Are we on a blog roll this month, it's like going back to 2006/7 when MySpace and Friendster still existed. This morning at work, I learned about a man who did a lot of gardening and other manually intensive activities. I think it's an admirable hobby and when someone is very hands on in terms of labor--I automatically put that person on an imaginary pedestal. I've met too many people who scoff at getting their hands dirty. People who prefer to pay other people to do what they obviously are capable of doing. Just because manual labor is too blue collar--doesn't go well with an Onesimus or Zara suit. I find that off-putting. Especially for a man. My husband doesn't like suits (unless he has no choice) and prefers to stubbornly tinker and do a lot of DIY projects. It doesn't always result to his planned outcome, but when he achieves whatever he wants to achieve--screened windows, bidet spray installation (LOL), extended extension cord--oh, that smug look on his face. Cracks me up; but I pat him on the back. I remember one of the first gifts he gave me was a paper weight he made in shop class--a chrome-plated dice (or die) where one of the corners was screwed on an x-shaped base so it looked like it was permanently tipped diagonally. Well he took it back and made it a reference model for all his students when he taught a machine class in university. But I thought it was a fantastic gift.
Going back to getting one's hands dirty as in gardening--I think it says a lot about a person. That there's a certain degree of humility and unassuming-ness. I like blue collar jobs; not to say that I want to shift careers and go into construction--but you know what I'm implying. I suppose being overexposed to a few persons in air-conditioned, hard-wood themed offices who can't be bothered to go get their own coffee made me "umay.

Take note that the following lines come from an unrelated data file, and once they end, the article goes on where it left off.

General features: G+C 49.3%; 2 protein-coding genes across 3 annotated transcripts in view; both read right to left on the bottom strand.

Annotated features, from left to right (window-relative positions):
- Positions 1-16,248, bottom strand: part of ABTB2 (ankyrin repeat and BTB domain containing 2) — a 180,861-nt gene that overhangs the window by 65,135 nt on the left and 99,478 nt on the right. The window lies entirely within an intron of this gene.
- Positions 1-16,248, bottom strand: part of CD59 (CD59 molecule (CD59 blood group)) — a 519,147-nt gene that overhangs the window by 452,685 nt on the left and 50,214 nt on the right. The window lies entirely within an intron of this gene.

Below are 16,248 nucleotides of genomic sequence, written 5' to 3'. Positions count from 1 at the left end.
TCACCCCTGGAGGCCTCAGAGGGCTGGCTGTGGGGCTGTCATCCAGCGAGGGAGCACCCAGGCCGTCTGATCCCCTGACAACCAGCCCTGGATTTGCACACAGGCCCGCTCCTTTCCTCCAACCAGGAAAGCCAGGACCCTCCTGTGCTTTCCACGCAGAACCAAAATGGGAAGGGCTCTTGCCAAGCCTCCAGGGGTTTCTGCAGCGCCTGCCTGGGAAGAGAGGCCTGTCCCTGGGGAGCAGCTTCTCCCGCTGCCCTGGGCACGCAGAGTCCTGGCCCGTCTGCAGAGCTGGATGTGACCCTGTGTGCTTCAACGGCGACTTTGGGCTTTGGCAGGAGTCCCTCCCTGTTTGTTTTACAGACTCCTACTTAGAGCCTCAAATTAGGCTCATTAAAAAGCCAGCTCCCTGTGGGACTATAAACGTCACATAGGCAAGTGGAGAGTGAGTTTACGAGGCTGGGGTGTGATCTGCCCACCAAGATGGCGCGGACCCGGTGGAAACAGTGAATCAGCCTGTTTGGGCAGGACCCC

" When I had the fortunate opportunity to run an office with 2 administrative staff and a few student assistants, I made it a point to make my own coffee in the machine, clean the coffee maker myself, and get my own lunch. I remember at the beginning, one of the staff would ask what I wanted for lunch or what they could get me--I would respectfully decline just because lunch was across the street. I tried to avoid using the Intercom, because the walk towards the administrative offices was good exercise. I thought my office was excessively big. Too big. Look at me being all hypocritical when it was only last year when we moved to a different country that I started to do chores. I'm technically berating myself right now for letting other people do things at home in the past--things I could clearly do myself, sort of. Guilty. It was convenient. Feel free to judge me, I'm not proud of it trust me. But there's always a form of rebirth right? While I feel incessantly exhausted now, I feel more decent--more real.
My point is, we shouldn't succumb to the social norm of being impressed with superficiality. Wealth, stature, and power worn on one's sleeves don't necessarily equate to character and dignity. I'm not making a hasty generalization. And I'm not saying that blue collar is better than white collar. That all blue collar people nor all white collar people are decent. There are always exceptions. This morning's events simply triggered a reexamination of what makes an ordinary person extraordinary. Wouldn't it be great to aim for that?
Labels: cringe, rant, reality